The new year brings with it a new issue of Galaxy’s Edge Magazine! This month’s lineup includes authors Harry Turtledove, Effie Seiberg, Galen Westlake, Wang Yuan, and more!
Plus, Jean Marie Ward sits down for an interview with prolific sci fi legend, John Scalzi.
And Robert Chwedyk is at it again with another round of sci fi book reviews, this time including:
- Perhaps the Stars by Ada Palmer
- Noor by Nnedi Okorafor
- Needle by Hal Clements
Check out what he had to say about these books below!
Perhaps the Stars
by Ada Palmer
This was the work I was most hoping to get my hands upon when I entered the dealers’ room. It’s the “culmination” (it says so on the cover) of Ada Palmer’s massive tetralogy, Terra Ignota. And it fulfills the promise of the earlier books, Too Like the Lightning, Seven Surrenders and The Will to Battle. This is science fiction conceived of as a “literature of ideas,” and then raises the stakes to something that seems to dwarf such terms as “literature” and “ideas.” It’s a novel that not only contains the heart of a person or group of persons (a cast too numerous to even hint at), it contains the heart of an entire age. An age to come.
That age, to the surprise of some, is a renaissance transported centuries ahead of our time.
And why not? Writers like John M. Ford and Jack Dann have transported science-fictional concepts and sensibilities to alternate versions of the Renaissance. Why not the other way round? It was an age of great discoveries and brutal struggles for power and influence. It was era of great art and murderous passions. It was an age marked by both progress and the threat of ultimate calamity. Describing it that way, it sounds like the milieu of an Alfred Bester novel, or Cordwainer Smith with a crueler streak. And that’s not a bad way to summarize Palmer’s Terra Ignota milieu, except that Palmer raises the stakes a few nth degrees. Palmer’s world reinvents and somewhat refines technologies that have existed for centuries, were lost, and invented yet again. More important than technologies in some ways are the reinventions of ideas, like humanism, since the Renaissance can also be considered to some degree a humanist revolution.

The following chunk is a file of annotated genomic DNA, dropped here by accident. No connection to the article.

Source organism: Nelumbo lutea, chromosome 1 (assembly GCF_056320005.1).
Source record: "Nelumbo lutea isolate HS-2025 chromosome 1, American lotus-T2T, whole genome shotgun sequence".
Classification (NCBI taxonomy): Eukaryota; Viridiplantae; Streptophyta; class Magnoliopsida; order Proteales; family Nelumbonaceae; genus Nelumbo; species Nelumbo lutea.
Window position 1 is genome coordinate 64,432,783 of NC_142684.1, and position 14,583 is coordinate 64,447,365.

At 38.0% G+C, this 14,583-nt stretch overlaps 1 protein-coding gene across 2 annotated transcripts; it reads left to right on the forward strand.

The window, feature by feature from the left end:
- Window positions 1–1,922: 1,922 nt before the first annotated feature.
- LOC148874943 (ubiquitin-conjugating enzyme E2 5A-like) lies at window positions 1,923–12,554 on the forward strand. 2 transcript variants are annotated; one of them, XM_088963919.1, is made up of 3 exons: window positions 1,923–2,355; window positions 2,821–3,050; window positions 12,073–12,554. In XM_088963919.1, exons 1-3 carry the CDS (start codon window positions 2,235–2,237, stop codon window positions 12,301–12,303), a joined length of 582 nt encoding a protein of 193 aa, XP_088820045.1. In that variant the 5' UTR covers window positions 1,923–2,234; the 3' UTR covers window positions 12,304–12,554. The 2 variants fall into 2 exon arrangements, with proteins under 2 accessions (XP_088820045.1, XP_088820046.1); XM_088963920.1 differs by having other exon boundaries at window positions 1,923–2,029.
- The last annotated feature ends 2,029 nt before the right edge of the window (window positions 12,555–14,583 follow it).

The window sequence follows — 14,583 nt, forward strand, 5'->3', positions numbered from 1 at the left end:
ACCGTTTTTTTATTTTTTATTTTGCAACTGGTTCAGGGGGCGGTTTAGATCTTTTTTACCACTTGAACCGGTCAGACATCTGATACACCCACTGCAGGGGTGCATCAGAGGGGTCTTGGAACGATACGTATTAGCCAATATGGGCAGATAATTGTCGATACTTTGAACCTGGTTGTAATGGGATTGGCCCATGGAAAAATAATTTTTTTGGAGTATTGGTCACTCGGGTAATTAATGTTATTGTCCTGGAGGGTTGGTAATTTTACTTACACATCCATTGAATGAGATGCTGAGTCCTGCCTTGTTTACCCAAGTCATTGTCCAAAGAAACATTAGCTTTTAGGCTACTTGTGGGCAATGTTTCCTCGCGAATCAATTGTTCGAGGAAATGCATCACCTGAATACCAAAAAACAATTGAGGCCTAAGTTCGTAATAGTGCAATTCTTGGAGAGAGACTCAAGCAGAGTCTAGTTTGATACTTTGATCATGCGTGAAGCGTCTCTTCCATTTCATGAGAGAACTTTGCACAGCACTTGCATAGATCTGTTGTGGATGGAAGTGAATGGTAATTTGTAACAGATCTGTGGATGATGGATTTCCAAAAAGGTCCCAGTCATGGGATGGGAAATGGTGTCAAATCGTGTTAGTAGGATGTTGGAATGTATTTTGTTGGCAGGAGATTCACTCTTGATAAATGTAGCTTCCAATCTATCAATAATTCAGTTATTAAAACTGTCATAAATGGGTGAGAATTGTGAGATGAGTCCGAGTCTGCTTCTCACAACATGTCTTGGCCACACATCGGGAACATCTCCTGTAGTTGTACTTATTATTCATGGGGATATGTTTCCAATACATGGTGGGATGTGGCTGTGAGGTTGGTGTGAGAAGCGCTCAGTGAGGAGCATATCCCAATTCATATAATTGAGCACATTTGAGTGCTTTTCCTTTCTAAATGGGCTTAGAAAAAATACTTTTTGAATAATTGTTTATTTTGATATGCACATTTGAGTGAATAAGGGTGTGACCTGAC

It was also a most forward-thinking era. An impressive number of its luminaries could be mistaken for science fiction writers (and very often are). Also very much present in Palmer’s imagined future is the presence of the classical myth and epic imagery which energized and inspired the historical renaissance.
Those are just some of the aspects of renaissance culture Palmer so splendidly re-tools and extrapolates to thrilling effect, which may sound strange, since much of her prose is dense in texture. It is not, however, impenetrable. On the contrary, it draws you in and sustains your attention.
No matter how alien (in the widest sense) and far-out her scenarios and speculations may get, there is something familiar about them that we can connect with. Science fiction is often complimented (and also castigated) as a literature of ideas. Palmer is one of those writers who can bring those ideas to life in myriad, and fascinating, ways. It is more than intellectual exercise. In her hands, it’s emotionally compelling too. The novel pulls you in and sustains your interest throughout.